[This Act is Act 3 in the 1883 revision]
Scene 1: Dawn in King Philip’s study in Madrid
Alone, the King, in a reverie, laments that Elisabeth has never loved him, that his position means that he has to be eternally vigilant, and that he will only sleep properly when he is in his tomb in the Escorial. The blind, ninety-year-old Grand Inquisitor is announced. The King asks if the Church will object to his putting his own son to death, and the Inquisitor replies that the King will be in good company: God sacrificed His own son. In return, the Inquisitor demands that the King have Posa killed. The King refuses to kill his friend, whom he admires and likes, but the Inquisitor reminds the King that the Inquisition can take down any king; he has destroyed other kings before. The King admits that he is powerless to save his friend and begs the Grand Inquisitor to forget about the whole discussion. The Grand Inqusitor replies ”We’ll see,” and leaves. Elisabeth enters, alarmed at the apparent theft of her jewel casket, but the King produces it and points to the portrait of Don Carlos which it contains, and accuses her of adultery. She protests her innocence, and, when the King threatens her, she faints. He calls for help. Eboli and Posa appear, and a quartet develops. The King realises that he has wronged his wife. Posa resolves to save Carlos, though it may mean his own death. Eboli feels remorse for betraying Elisabeth; the latter, recovering, expresses her despair.
[This quartet was revised by Verdi in 1883]
The two women are left together. A duet was cut before the première. Eboli confesses not only that she stole the casket because she loved Carlos and he rejected her, but, worse, she has also been the mistress of the King. Elisabeth tells her that she must go into exile or enter a convent, and exits. Eboli, alone, curses the fatal pride that her beauty has bestowed on her, chooses the convent over exile, and resolves to try to save Carlos from the Inquisition.
Scene 2: A prison
Don Carlos has been imprisoned. Posa arrives to tell him that he will be saved but that he himself will have to die, incriminated by the politically sensitive documents which Carlos had entrusted to him. A shadowy figure shoots Posa in the chest. As he dies, Posa tells Carlos that Elisabeth will meet him at Saint-Just on the following day, and says that he is content to die if his friend can save Flanders and rule over a happier Spain. After his death, Philip enters, offering his son freedom. Carlos repulses him for having murdered Posa. The King sees that Posa has been killed, and cries out in his sorrow.
[A duet included at this point for Carlos and the King, cut before the première, was later re-used by Verdi for the Lacrimosa in his Requiem]
Bells ring, and Elisabeth, Eboli and the Grand Inquisitor arrive, while a crowd demands the release of Carlos and threatens the King. In the confusion, Eboli escapes with Carlos. The people are brave enough to threaten the King, but they are terrified by the Grand Inquisitor, and they instantly obey his angry command to quiet down and bow to the King.
[After the première, some productions ended this Act with the death of Posa; however, in 1883 Verdi provided a much shortened version of the insurrection, as he felt that otherwise it would not be clear how Eboli had fulfilled her promise to rescue Carlos]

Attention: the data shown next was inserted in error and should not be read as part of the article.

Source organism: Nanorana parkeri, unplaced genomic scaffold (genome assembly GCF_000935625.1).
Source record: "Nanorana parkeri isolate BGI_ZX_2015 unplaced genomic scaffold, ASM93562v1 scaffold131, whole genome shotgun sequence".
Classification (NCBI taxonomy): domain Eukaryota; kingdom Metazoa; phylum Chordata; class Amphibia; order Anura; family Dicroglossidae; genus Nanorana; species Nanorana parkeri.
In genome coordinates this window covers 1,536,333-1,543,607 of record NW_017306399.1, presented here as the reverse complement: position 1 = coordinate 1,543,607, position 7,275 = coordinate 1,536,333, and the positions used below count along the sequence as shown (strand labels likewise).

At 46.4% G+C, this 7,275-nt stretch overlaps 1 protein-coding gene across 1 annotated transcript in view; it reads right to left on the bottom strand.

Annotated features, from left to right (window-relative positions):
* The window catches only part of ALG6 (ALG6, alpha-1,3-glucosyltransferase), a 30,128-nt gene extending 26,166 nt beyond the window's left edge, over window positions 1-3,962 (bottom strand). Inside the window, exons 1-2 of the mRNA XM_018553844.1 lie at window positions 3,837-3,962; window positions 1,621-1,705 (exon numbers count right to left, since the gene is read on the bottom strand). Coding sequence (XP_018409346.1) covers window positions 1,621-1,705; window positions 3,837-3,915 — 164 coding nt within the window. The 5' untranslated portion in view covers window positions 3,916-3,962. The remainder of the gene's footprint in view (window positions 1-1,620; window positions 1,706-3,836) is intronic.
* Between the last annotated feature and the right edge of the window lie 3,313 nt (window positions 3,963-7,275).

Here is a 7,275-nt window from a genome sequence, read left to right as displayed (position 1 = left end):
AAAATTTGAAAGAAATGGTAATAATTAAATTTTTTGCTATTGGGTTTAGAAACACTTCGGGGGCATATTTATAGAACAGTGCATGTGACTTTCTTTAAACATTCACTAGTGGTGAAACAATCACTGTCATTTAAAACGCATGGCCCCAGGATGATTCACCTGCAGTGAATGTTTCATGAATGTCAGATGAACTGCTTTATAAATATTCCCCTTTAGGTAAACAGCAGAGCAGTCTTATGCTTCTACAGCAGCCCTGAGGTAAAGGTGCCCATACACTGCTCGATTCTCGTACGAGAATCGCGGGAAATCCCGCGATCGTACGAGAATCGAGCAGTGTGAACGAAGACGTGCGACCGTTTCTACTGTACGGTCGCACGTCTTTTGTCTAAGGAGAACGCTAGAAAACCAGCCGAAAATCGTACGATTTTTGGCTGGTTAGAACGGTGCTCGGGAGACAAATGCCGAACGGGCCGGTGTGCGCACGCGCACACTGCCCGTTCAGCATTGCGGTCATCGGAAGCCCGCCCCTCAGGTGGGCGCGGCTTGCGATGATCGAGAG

[This Act is Act 4 in the 1883 revision]
The moonlit monastery of Saint-Just
Elisabeth kneels before the tomb of Charles V. She is committed to help Don Carlos on his way to fulfil his destiny in Flanders, but she herself longs only for death. Carlos appears and they say a final farewell, promising to meet again in Heaven.
[This duet was twice revised by Verdi]
Philip and the Grand Inquisitor enter: the King declares that there will be a double sacrifice, and the Inquisitor confirms that the Inquisition will do its duty. A short summary trial follows.
[The trial was omitted in 1883]
Carlos, calling on God, draws his sword to defend himself against the Inquisitor’s guards, when suddenly, the Monk emerges from the tomb of Charles V. He grabs Carlos by the shoulder, and loudly proclaims that the turbulence of the world persists even in the Church; we cannot rest except in Heaven. Philip and the Inquisitor recognize the Monk’s voice as that of the King’s father, former-Emperor Charles V himself. Everyone screams in shock and terror, and the Monk/former-Emperor drags Carlos forcefully into the tomb and closes the outlet. The curtain falls.
Philip II, (Filippo) King of Spain – bass
Don Carlos (Don Carlo), Infante of Spain – tenor
Rodrigue (Rodrigo), Marquis of Posa – baritone
The Grand Inquisitor – bass
Elisabeth of Valois – soprano
Princess Eboli – mezzo-soprano
A monk (Charles V) – bass
Thibault (Tebaldo) page – soparno
A voice from heaven – soprano
The count of Lerma – tenor
Royal Herald – tenor
Countess of Aremberg – silent
As noted when reading the synopsis there are very many versions of this opera, in both French and Italian. I haven’t seen it, but it seems to have one of the strangest endings I’ve heard about, not exactly logical. The opera has been pretty popular the last few years, I’ve heard of quite a few productions of it, and for example it’s going to be digicast by the Met in December. Here’s a clip of the Grand Inquisitor, a bit unexpected, but not surprised.